Random Thoughts

I am happy to report, with this rather unconventional blog posting, that I am getting married on January 12. My companion is Kalliopi Petrou, a lyrical singer. There will be no huge party involved in the event, as Kalliopi and I have lived together for some time already and the ceremony will be minimalistic. None the less, we do give importance to this common decision, so much so that I thought it would be a good thing to broadcast in public - here.
The STENDEC Puzzle

Ever since BSAA Avro Lancastrian Star Dust vanished on a flight from Buenos Aires to Santiago, the ending of its final transmission - STENDEC - has continued to puzzle experts and amateurs alike.

Star Dust, registration G-AGWH, an Avro 691 Lancastrian 3, departed Buenos Aires for Santiago at 13.46 on 2 August 1947.  It was not seen again until wreckage was discovered in 1998 by two mountaineers climbing Mount Tupungato.  The wreckage was found about 50 miles (80 km) east of Santiago.

If I wanted to create a fake news story – I would lead with a sensational headline. Something that would incense and shock the readers and be extra “clickbaity”. Perhaps a hook about a teenager getting raped to death. That should get some serious traffic.

The Pitch and the Pendulum

(Pace1 Edgar Allan Poe)
Some people take comfort in the back-and-forth sway of the political pendulum. It is part of the greatness of our ‘two-party system’, they contend; it reflects the American aversion to extremism on ‘either side’. For the mainstream media, charting each degree of the pendulum’s swing is the essence of the 24-hour news cycle.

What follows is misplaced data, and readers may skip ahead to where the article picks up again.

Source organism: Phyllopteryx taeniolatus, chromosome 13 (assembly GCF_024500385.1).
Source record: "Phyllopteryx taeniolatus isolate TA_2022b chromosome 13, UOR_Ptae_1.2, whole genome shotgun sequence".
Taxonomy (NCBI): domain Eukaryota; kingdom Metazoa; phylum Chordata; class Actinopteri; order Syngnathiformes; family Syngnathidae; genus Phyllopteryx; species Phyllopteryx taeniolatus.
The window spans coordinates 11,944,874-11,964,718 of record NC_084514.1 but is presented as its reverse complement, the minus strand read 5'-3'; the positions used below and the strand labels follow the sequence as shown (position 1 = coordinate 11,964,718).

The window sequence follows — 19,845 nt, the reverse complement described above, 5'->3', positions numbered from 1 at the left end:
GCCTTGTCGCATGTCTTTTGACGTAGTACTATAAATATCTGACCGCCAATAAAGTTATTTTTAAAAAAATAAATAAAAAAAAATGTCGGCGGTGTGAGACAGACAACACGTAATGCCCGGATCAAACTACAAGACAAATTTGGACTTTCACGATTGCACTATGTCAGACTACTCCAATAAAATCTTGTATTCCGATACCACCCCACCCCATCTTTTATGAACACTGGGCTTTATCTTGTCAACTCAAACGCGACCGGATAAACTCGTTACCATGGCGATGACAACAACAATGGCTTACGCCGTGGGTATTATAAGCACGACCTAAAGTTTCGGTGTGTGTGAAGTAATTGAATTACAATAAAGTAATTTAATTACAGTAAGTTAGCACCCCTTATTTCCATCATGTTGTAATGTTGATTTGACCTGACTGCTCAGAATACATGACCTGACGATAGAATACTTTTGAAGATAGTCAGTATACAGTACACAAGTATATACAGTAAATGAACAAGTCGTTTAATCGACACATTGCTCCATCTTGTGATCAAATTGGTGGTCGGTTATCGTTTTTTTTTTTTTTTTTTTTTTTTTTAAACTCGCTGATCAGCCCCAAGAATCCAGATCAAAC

New Internationalist Magazine, November 2010
Did Donald Trump Really Win Bigly?

Did President-elect Donald Trump Win Bigly, or did he suffer an attack of the mumpsimus?

We all know that the Donald loves to use superlatives, but 'bigly'?  Really?  Well, no not at all really.

We are all subject to preconceptions about our environment.  A man hears what he wants to hear and disregards the rest, right?  But we often miss-hear words and are puzzled by what we think we heard.  As Earwig O1 would say, "sailor vee"2.

Allegation - a new -ism

Having marked my return to blogging with one new word - egestatism - I thought I may as well invent another.

We already have handwaving and whataboutery which appear to be de rigeur in any scientific or political discussion.  And now, may I present - roll of drums - allegationism.
The Neglected Majority

In every nation, state or county that I am aware of there is a tendency for lawmakers to discriminate against the poor, whether directly or indirectly.

Some politicians favour tax reductions for the wealthy.  The flip side of that coin appears to be a belief that everyone else should pay for the nation's needs.

This is a warning especially to East Asians, most of which have never seen anything like this, because in China for example, there is no such thing and it is unheard of. Now they are warned to avoid Western European cities such as Berlin, London, and Paris. There are No Go Areas in those cities, but the authorities deny this, and so there are for example no warning signs posted around such areas!

As an old time chessplayer who's stopped competing in tournaments, I often entertain myself with the odd blitz game in some internet chess server. And more often than not, I play rather crappy chess. So nothing to report there... However fluctuations do occur.
I just played a combinative-style game which I wish to share, although I did not have the time yet (and I think I won't have time in the near future) to check the moves with a computer program. So my moves might well be flawed. Regardless, I enjoyed playing the game so that's enough motivation to report it here.
In an essay for The New York Times, (September 28, 2002) Joseph Epstein wrote: "According to a recent survey, 81 percent of Americans feel they have a book in them -- and that they should write it. As the author of 14 books, with a 15th to be published next spring, I'd like to use this space to do what I can to discourage them."    

Christopher Hitchens had a similar sentiment: “Everybody does have a book in them, but in most cases that's where it should stay.”